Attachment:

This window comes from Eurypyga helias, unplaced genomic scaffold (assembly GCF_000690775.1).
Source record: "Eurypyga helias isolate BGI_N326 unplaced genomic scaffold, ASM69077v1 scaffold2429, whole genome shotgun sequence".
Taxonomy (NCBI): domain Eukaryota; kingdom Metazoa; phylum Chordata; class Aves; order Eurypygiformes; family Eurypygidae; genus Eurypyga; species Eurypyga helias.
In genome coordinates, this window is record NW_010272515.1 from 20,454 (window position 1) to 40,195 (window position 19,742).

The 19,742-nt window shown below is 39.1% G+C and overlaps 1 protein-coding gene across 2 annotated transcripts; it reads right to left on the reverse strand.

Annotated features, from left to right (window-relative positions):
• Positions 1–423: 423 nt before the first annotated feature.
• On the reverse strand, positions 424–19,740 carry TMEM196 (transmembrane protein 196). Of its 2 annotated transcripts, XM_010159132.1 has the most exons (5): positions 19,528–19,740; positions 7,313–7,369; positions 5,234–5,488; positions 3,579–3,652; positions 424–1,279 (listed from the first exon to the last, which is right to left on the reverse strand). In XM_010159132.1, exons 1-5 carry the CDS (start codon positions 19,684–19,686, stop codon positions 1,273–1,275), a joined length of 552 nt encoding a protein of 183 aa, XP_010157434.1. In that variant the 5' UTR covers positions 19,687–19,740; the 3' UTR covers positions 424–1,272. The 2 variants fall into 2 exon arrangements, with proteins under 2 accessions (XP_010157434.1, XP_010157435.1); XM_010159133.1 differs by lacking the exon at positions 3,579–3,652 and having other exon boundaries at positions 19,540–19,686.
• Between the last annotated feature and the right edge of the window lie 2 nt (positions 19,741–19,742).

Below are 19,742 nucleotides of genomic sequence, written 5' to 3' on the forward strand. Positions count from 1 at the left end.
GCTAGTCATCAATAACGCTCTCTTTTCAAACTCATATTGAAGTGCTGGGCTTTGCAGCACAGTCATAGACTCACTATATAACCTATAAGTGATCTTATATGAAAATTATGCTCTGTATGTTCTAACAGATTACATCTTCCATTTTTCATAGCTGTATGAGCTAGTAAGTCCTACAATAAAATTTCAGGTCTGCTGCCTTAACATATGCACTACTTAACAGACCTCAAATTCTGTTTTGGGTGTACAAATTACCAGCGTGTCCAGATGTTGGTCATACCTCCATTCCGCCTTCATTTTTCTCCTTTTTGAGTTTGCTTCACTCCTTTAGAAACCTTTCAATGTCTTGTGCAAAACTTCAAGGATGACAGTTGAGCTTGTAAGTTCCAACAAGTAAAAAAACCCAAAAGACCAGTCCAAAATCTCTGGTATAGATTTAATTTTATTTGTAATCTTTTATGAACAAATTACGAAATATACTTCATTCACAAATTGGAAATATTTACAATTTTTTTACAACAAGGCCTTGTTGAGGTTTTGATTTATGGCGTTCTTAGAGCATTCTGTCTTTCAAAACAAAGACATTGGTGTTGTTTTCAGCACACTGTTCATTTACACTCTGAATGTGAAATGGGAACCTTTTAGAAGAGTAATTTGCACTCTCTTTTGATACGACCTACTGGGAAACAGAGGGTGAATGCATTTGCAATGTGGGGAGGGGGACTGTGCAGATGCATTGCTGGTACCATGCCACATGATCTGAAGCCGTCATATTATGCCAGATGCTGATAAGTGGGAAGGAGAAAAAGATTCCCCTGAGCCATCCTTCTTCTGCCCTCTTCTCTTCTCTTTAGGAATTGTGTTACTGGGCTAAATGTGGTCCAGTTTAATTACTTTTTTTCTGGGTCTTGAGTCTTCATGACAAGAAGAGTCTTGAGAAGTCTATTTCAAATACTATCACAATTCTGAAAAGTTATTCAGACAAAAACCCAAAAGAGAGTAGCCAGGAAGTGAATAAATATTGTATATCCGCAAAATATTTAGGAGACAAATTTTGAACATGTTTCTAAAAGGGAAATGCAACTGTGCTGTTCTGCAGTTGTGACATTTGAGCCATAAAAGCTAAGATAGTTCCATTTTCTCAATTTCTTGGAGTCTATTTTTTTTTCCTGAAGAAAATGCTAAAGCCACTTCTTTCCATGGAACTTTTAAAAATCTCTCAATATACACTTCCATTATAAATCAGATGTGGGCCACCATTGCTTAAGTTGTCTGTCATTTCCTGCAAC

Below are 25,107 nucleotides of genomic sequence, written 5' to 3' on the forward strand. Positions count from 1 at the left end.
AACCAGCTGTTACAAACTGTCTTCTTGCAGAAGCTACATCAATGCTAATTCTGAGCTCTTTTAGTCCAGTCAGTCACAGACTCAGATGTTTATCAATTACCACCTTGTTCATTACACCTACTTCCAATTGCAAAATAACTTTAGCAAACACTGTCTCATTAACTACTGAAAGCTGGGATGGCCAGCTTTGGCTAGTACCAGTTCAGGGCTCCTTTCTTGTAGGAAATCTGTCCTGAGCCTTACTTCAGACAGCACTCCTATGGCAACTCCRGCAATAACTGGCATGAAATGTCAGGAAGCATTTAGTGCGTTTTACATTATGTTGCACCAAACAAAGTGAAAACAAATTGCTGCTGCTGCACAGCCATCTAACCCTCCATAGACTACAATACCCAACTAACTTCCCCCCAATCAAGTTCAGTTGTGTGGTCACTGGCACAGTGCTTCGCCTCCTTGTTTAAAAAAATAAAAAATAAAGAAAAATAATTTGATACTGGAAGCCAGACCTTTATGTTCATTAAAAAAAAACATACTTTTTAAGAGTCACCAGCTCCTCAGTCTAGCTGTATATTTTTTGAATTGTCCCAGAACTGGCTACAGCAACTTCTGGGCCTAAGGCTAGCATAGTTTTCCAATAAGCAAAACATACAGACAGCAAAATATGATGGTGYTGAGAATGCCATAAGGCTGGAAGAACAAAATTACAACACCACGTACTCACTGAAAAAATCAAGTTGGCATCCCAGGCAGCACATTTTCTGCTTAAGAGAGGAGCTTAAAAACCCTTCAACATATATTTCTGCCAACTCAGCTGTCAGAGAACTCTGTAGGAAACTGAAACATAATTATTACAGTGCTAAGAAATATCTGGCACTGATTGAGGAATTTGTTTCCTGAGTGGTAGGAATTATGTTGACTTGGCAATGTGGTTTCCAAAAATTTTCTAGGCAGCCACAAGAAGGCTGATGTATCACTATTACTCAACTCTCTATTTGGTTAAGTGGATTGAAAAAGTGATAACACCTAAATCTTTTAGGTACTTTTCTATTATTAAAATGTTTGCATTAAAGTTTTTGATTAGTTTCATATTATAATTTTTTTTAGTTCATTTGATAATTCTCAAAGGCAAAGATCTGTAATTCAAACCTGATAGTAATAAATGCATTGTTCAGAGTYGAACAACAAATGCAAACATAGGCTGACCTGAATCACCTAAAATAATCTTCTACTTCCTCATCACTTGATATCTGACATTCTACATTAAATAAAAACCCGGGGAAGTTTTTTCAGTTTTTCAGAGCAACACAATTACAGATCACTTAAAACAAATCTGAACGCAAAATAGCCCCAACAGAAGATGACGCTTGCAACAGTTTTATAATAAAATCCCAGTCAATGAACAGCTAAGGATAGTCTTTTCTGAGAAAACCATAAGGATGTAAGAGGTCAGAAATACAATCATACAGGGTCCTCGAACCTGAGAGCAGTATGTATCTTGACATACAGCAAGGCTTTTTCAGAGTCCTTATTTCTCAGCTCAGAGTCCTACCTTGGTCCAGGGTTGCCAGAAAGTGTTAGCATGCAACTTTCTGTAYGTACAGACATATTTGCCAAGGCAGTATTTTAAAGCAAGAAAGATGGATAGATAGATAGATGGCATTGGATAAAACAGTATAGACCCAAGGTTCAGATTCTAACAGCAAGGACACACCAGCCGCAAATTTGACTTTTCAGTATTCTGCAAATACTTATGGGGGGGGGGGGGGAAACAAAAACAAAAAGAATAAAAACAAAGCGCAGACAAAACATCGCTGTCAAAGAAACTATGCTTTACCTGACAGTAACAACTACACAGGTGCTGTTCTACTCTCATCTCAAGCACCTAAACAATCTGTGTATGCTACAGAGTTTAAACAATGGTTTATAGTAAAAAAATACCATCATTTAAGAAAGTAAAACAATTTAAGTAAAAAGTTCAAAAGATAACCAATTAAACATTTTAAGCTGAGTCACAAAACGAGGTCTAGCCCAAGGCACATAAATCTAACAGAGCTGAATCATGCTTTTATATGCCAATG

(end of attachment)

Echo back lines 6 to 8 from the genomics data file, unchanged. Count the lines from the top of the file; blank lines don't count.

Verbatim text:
Annotated features, from left to right (window-relative positions):
• Positions 1–423: 423 nt before the first annotated feature.
• On the reverse strand, positions 424–19,740 carry TMEM196 (transmembrane protein 196). Of its 2 annotated transcripts, XM_010159132.1 has the most exons (5): positions 19,528–19,740; positions 7,313–7,369; positions 5,234–5,488; positions 3,579–3,652; positions 424–1,279 (listed from the first exon to the last, which is right to left on the reverse strand). In XM_010159132.1, exons 1-5 carry the CDS (start codon positions 19,684–19,686, stop codon positions 1,273–1,275), a joined length of 552 nt encoding a protein of 183 aa, XP_010157434.1. In that variant the 5' UTR covers positions 19,687–19,740; the 3' UTR covers positions 424–1,272. The 2 variants fall into 2 exon arrangements, with proteins under 2 accessions (XP_010157434.1, XP_010157435.1); XM_010159133.1 differs by lacking the exon at positions 3,579–3,652 and having other exon boundaries at positions 19,540–19,686.